This study suggested a cut-off value of the number of oocytes and blastocysts for the pregnant group in the freeze-all policy. However, there are critical limitations to this study. The number of patients included in this study was relatively small, and the study was carried out retrospectively. The possible causes of repeated implantation failure, such as intrauterine adhesion and thin endometrium were considered in the exclusion criteria. However, the factors associated with immunologic or thrombotic tendencies were not included in the screening. In addition, a dramatic decrease was observed in the pregnancy rates in the second cycle of FET. This finding may be because the embryos with poorer quality than those from the first cycle had been transferred. Only the good quality embryos were frozen according to the morphological criteria. However, the quality of the embryos in the same grade of the morphological criteria may vary. All embryos were cultured to the blastocyst stage at our center. Hence, information about the prediction of pregnancy in day 3 embryo transfer could not be obtained.
Despite these limitations, this study might provide significant information about the predictive value of clinical parameters and results of COS for pregnancy rates in the freeze-all policy.
In this study, we confirmed that the number of matured oocytes, fertilized oocytes, and frozen blastocysts might be predictive factors for pregnancy in the freeze-all policy.

Notes

No potential conflict of interest relevant to this article was reported.

Funding

This work was supported by clinical research grant from Pusan National University Hospital in 2019.

Fig. 1.
Flow diagram of the inclusion cycles. In this study, 153 embryo transfer cycles in 89 infertile women were analyzed. The second FET cycle was conducted in 50 patients and the third FET cycle was conducted in 14 patients. In case of no remnant frozen embryos, a second COS was started. FET, frozen-thawed embryo transfer; COS, controlled ovarian stimulation.
yujm-2019-00346f1.jpg
Fig. 2.
ROC curve of the cumulative pregnancy group (A) and the pregnancy group after the first frozen embryo transfer (B). (A) AUC of the ROC curve of the cumulative pregnancy group: 0.801 for the 4 frozen blastocysts (95% CI, 0.625–0.819), 0.713 for the 13 fertilized oocytes (95% CI, 0.540–0.747), and 0.710 for the 8 matured oocytes (95% CI, 0.525–0.733). (B) AUC of the ROC curve of the pregnancy group for the first frozen embryo transfer: 0.730 for the 4 frozen blastocysts (95% CI, 0.588–0.788), 0.649 for the 13 fertilized oocytes (95% CI, 0.548–0.753), and 0.634 for the 14 matured oocytes (95% CI, 0.524–0.733). ROC, receiver operating characteristic; AUC, area under curve; CI, confidence interval.
yujm-2019-00346f2.jpg
Table 1.
Patients characteristics and COS outcomes
Characteristic Value
Patient 89 (100)
Age (yr) 33.6±3.6
BMI (kg/m2) 22.9±3.7
Primary infertility 52 (58.4)
Secondary infertility 37 (41.6)
Duration of infertility (mo) 47.1±30.5
Basic laboratory finding
 FSH (mIU/mL) 6.9±4.6
 LH (mIU/mL) 8.1±13.8
 Prolactin (ng/mL) 15.9±9.4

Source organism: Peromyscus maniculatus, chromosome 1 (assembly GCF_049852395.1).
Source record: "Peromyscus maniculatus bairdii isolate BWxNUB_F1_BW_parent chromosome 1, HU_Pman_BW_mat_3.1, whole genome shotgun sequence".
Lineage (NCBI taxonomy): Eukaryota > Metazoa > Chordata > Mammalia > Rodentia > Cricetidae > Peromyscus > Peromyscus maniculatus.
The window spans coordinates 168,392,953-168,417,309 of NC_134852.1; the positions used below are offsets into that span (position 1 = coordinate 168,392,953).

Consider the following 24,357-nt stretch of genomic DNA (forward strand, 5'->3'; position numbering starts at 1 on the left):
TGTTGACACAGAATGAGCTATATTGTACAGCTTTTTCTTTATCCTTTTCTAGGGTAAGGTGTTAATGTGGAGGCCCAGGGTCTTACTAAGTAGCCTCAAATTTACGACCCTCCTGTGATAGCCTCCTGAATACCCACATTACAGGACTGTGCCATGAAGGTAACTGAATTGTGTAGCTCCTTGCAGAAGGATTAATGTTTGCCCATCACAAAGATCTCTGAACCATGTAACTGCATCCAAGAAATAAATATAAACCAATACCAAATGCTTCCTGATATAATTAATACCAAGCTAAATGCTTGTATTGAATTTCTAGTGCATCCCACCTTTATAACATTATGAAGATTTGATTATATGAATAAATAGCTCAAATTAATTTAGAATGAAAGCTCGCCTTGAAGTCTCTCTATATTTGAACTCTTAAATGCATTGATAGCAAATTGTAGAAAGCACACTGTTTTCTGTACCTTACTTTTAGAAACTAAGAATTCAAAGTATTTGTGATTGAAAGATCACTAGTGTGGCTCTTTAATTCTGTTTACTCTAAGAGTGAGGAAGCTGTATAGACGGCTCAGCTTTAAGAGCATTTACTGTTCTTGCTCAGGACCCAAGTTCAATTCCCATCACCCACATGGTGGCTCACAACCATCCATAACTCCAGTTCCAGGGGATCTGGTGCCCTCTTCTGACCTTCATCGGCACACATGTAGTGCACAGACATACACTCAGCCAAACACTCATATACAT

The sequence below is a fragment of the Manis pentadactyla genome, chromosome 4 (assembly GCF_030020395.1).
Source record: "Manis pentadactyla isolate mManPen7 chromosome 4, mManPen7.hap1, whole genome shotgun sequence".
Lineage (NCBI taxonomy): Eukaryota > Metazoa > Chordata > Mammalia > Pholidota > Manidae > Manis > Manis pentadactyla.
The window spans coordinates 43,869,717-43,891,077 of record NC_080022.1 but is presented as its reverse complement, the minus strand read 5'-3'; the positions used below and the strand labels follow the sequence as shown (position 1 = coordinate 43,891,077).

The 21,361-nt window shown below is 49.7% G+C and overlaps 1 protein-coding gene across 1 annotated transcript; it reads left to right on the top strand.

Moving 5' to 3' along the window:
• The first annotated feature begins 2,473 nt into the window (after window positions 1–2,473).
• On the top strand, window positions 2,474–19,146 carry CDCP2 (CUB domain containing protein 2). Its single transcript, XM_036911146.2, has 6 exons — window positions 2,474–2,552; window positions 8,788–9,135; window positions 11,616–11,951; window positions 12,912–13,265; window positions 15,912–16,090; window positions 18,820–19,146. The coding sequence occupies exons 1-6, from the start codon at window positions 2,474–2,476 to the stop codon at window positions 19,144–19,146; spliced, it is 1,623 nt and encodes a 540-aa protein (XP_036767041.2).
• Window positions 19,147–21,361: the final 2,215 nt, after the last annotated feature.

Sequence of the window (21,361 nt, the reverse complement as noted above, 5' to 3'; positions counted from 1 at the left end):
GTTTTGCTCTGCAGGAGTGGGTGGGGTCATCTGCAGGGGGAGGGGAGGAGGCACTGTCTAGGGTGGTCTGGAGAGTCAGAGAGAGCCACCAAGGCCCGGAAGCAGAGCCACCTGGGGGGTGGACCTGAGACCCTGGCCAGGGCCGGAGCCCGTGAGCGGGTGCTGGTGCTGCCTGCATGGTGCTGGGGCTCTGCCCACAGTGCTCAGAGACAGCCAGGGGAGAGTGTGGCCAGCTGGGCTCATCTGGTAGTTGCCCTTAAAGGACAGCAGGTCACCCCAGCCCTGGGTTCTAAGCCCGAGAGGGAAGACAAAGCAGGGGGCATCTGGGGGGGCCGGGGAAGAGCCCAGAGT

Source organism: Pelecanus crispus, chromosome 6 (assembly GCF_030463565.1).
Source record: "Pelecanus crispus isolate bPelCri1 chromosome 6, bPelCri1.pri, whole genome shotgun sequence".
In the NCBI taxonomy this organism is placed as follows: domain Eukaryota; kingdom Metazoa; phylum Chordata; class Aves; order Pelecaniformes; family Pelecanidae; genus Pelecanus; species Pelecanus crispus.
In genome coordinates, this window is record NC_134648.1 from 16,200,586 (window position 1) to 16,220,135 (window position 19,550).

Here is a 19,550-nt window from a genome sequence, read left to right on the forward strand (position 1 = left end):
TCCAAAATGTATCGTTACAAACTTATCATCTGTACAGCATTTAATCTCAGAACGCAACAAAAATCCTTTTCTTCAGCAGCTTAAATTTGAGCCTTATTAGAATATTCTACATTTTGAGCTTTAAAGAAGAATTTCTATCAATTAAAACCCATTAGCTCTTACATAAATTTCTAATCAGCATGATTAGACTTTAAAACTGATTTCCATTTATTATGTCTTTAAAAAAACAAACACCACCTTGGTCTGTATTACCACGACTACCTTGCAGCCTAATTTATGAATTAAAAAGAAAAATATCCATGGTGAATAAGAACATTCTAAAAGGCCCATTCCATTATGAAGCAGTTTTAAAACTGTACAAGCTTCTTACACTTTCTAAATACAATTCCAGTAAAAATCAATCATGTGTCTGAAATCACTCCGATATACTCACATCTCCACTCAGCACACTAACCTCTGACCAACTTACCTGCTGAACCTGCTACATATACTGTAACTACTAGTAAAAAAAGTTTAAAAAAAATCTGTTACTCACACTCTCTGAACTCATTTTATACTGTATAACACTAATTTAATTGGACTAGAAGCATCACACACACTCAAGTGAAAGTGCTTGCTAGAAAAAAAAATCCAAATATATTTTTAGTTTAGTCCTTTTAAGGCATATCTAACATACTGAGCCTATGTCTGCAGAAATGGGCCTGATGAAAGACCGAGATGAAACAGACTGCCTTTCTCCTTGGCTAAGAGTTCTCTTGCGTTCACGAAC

AMH (ng/mL) 5.2±4.1
COS outcome
 Total dose of FSH (IU) 3,056.0±1,102.9
 Total dose of LH (IU) 1,229.8±1,178.3
 Oocytes retrieved 14.1±6.9
 Oocytes matured 11.4±6.1
 Oocytes fertilized 10.3±5.6
 Blastocysts frozen 4.4±3.0

Values are presented as number (%) or mean±standard deviation.

COS, controlled ovarian stimulation; BMI, body mass index; FSH, follicle-stimulating hormone; LH, luteinizing hormone; AMH, anti-Müllerian hormone.

Table 2.
Clinical and COS parameters according to pregnancy or not after first FET
Clinical and COS parameter Pregnant group (n=35) Non-pregnant group (n=54) p-value
Primary infertility 18 (51.4) 34 (63.0) 0.105a)
Secondary infertility 17 (48.6) 20 (37.0)
Age (yr) 33.5±3.4 33.7±3.8 0.987
BMI (kg/m2) 22.4±3.2 23.1±3.9 0.457
Duration of infertility (mo) 40.5±28.6 51.3±31.2 0.103
Basic laboratory finding
 FSH (mIU/mL) 7.0±4.5 6.8±4.7 0.564
 LH (mIU/mL) 8.5±15.7 7.9±12.6 0.253
 Prolactin (ng/mL) 16.6±11.6 15.5±7.7 0.920
 AMH (ng/mL) 4.7±3.5 5.65±4.6 0.591
COS outcome
 Total dose of FSH (IU) 3,034.3±1,119.8 3,070.0±1,102.2 0.468
 Total dose of LH (IU) 1,125.0±865.5 1,295.6±1,342.0 0.492
 Oocytes retrieved 15.6±7.1 13.1±6.7 0.107
 Oocytes matured 13.1±6.6 10.3±5.5 0.037
 Oocytes fertilized 12.1±6.4 9.1±4.8 0.020
 Blastocysts frozen 6.1±3.5 3.4±2.0 <.0.001
 Blastocysts transferred 2.1±0.1 1.7±0.1 0.009

Values are presented as number (%) or mean±standard deviation.

COS, controlled ovarian stimulation; FET, frozen embryo transfer; BMI, body mass index; FSH, follicle-stimulating hormone; LH, luteinizing hormone; AMH, anti-Müllerian hormone.

Wilcoxon rank sum test.

a) Fisher exact test.

Table 3.
Clinical and COS parameters according to pregnancy or not after all FET
Clinical and COS parameter Pregnant group (n=52) Non-pregnant group (n=37) p-value
Primary infertility 30 (57.7) 22 (59.5) 0.784a)
Secondary infertility 22 (42.3) 15 (40.5)
Age (yr) 33.3±3.4 34.0±3.9 0.677
BMI (kg/m2) 22.9±4.0 22.8±3.1 0.836
Duration of infertility (mo) 44.3±29.6 51.1±31.7 0.339
Basic laboratory findings
 FSH (mIU/mL) 7.1±4.4 6.6±5.0 0.307
 LH (mIU/mL) 8.1±14.3 8.1±13.3 0.245
 Prolactin (ng/mL) 16.3±10.1 15.3±8.3 0.666
 AMH (ng/mL) 5.4±4.1 4.9±4.3 0.439
COS outcome
 Total dose of FSH (IU) 3,008.2±948.6 3,123.1±1,300.4 0.767
 Total dose of LH (IU) 1,109.4±946.0 1,995.0±1,436.1 0.857
 Oocytes retrieved 15.4±6.8 12.3±6.7 0.031
 Oocytes matured 12.9±6.1 9.2±5.4 0.006
 Oocytes fertilized 11.8±5.8 8.2±4.7 0.004
 Blastocysts frozen 5.6±3.1 2.8±1.9 <0.001
 Number of blastocysts transferred 2.0±0.5 1.7±0.5 0.001

Values are presented as number (%) or mean±standard deviation.

COS, controlled ovarian stimulation; FET, frozen embryo transfer; BMI, body mass index; FSH, follicle-stimulating hormone; LH, luteinizing hormone; AMH, anti-Müllerian hormone.

Wilcoxon rank sum test.

a) Fisher exact test.